Mesothelioma Cancer is a Lethal Diagnosis
Asbestos-related diseases, such as mesothelioma cancer, are mostly a lethal diagnosis. Research has proven that asbestos exposure can cause a cancer that affects the lung lining called mesothelioma. While this cancer has a number of connected causes, asbestosis and mesothelioma are distinctively related with contact to asbestos. The grouping of smoking and contact with asbestos greatly increases the risk of developing mesothelioma cancer. The greatest concern lies with people who are exposed to airborne fibers originating from the asbestos material.
Ingestion of asbestos fibers either by breathing or swallowing them is the primary cause of asbestos-related illnesses. Under a microscope it is clear these fibers are microscopic and sharp. Because they are sharp, they are not expelled through coughing or mucus secretions and they become embedded in the lungs and stomach.
Inhaled asbestos is related to mesothelioma cancer – an uncommon and deadly type of cancer that affects the lining of several organs and asbestosis which causes scarring of lung tissue restricting the patient’s ability to inhale. Many people who have retired from industries that used asbestos heavily may ask, “What If I’ve had asbestos exposure? How can this affect my life?” Research shows us that people who were exposed to asbestos in shipyards or factories most likely breathed in high levels of asbestos fibers. This greatly increases a risk of mesothelioma cancer and other asbestos-related diseases.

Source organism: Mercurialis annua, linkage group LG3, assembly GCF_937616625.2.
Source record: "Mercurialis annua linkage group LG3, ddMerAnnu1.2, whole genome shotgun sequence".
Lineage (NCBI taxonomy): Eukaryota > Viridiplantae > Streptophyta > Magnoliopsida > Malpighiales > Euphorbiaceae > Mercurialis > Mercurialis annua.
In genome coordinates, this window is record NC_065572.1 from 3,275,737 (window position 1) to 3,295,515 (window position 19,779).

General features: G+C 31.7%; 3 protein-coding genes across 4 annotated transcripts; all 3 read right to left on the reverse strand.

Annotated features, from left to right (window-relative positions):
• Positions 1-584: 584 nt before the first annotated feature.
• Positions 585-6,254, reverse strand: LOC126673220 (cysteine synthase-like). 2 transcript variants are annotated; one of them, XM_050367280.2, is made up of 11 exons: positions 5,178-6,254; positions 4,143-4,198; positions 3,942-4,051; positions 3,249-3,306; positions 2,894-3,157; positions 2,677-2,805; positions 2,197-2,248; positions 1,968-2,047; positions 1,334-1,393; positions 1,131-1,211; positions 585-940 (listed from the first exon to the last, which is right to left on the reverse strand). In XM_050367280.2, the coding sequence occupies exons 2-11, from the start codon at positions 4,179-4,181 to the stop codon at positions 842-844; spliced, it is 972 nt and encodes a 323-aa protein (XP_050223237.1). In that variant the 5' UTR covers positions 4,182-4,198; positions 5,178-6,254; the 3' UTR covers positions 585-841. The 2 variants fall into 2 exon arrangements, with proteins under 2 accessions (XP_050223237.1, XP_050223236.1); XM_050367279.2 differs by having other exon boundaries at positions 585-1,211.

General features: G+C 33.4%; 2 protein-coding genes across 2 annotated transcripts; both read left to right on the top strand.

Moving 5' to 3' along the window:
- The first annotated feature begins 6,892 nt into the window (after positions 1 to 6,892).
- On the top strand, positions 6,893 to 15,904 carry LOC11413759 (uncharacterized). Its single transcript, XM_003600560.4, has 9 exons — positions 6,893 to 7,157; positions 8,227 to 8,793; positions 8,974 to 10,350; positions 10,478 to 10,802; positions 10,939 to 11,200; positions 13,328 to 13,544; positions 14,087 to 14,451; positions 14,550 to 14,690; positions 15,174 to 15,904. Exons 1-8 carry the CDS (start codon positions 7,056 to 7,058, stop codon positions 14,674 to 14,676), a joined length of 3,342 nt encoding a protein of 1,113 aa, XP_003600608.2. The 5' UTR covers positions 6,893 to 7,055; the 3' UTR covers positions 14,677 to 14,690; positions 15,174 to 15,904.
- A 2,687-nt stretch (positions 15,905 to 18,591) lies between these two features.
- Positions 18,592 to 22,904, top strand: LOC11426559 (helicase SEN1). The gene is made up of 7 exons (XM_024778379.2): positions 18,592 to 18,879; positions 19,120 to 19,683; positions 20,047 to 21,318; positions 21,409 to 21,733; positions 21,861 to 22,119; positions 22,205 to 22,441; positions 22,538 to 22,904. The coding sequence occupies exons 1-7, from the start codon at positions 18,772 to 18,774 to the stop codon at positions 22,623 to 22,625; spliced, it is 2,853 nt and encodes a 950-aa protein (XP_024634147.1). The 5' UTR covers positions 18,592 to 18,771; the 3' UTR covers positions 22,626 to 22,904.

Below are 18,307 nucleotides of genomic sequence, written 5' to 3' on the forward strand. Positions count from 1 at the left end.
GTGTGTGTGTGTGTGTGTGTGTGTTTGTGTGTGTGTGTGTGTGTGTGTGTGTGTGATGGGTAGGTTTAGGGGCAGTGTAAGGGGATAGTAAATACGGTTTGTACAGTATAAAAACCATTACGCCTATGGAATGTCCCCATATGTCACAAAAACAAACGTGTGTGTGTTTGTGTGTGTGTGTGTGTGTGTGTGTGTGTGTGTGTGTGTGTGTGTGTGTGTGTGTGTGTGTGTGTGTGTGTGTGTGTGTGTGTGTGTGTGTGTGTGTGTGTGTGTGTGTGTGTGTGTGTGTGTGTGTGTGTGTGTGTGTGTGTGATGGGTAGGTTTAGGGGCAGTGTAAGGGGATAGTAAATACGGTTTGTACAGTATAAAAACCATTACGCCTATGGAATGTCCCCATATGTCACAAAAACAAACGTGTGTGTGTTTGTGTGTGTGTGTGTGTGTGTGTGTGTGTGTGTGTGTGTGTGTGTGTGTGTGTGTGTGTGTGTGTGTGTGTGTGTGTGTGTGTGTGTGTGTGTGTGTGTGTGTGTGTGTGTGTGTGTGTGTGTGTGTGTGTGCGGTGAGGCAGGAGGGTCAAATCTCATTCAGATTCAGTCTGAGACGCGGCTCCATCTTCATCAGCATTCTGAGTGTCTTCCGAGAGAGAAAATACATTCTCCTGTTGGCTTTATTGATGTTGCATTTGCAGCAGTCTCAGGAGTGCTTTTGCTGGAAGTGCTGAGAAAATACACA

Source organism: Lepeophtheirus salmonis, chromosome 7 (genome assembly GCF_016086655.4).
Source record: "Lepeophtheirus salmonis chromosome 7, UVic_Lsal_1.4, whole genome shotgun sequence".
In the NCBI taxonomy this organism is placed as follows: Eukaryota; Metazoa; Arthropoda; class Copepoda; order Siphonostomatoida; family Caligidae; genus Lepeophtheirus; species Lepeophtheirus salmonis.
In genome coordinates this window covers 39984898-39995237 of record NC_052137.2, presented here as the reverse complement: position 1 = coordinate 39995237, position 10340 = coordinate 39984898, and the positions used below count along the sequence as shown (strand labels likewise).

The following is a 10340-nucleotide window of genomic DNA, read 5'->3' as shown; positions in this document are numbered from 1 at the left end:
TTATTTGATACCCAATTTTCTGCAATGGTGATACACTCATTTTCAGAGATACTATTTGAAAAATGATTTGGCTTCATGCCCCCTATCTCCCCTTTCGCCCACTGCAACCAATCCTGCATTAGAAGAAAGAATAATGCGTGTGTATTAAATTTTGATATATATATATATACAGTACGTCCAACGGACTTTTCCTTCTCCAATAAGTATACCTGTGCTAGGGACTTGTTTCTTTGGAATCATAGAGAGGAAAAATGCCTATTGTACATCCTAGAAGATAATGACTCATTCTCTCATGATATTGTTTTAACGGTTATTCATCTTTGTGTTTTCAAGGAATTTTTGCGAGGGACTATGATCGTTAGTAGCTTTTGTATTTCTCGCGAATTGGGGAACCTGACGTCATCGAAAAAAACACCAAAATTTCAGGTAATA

The risk of mesothelioma cancer escalates with the amount of fibers inhaled. Patients with a mesothelioma diagnosis have either been unprotected from high levels of asbestos for a few years or low to moderate levels of asbestos over decades. The mesothelioma symptoms often do not normally appear for up to 4 decades after the initial exposure to asbestos.
Studies have found that people exposed to small amounts of asbestos in
daily life activities actually do not develop asbestos-related health
issues. However, if disturbed, asbestos fibers may become released into
the air. Once the fibers are inhaled or swallowed, they can remain there
for a long time. This extended period buried into soft tissue is what
increases the risk of disease. Asbestos material that has been cut, frayed
or sandpapered is more likely to create a health hazard.
If you have already received a diagnosis of mesothelioma and you smoke, stopping exposure to tobacco smoke will only extend your mesothelioma life expectancy. Make sure you seek expert care in a center that has expertise in treating mesothelioma. You will now require early medical care for any breathing illness to stop infections that can attack weakened lungs.
Individuals exposed to asbestos should notify their doctor of specific job history and exposure to asbestos. An exam, including a chest x-ray and a lung function test will most likely be recommended.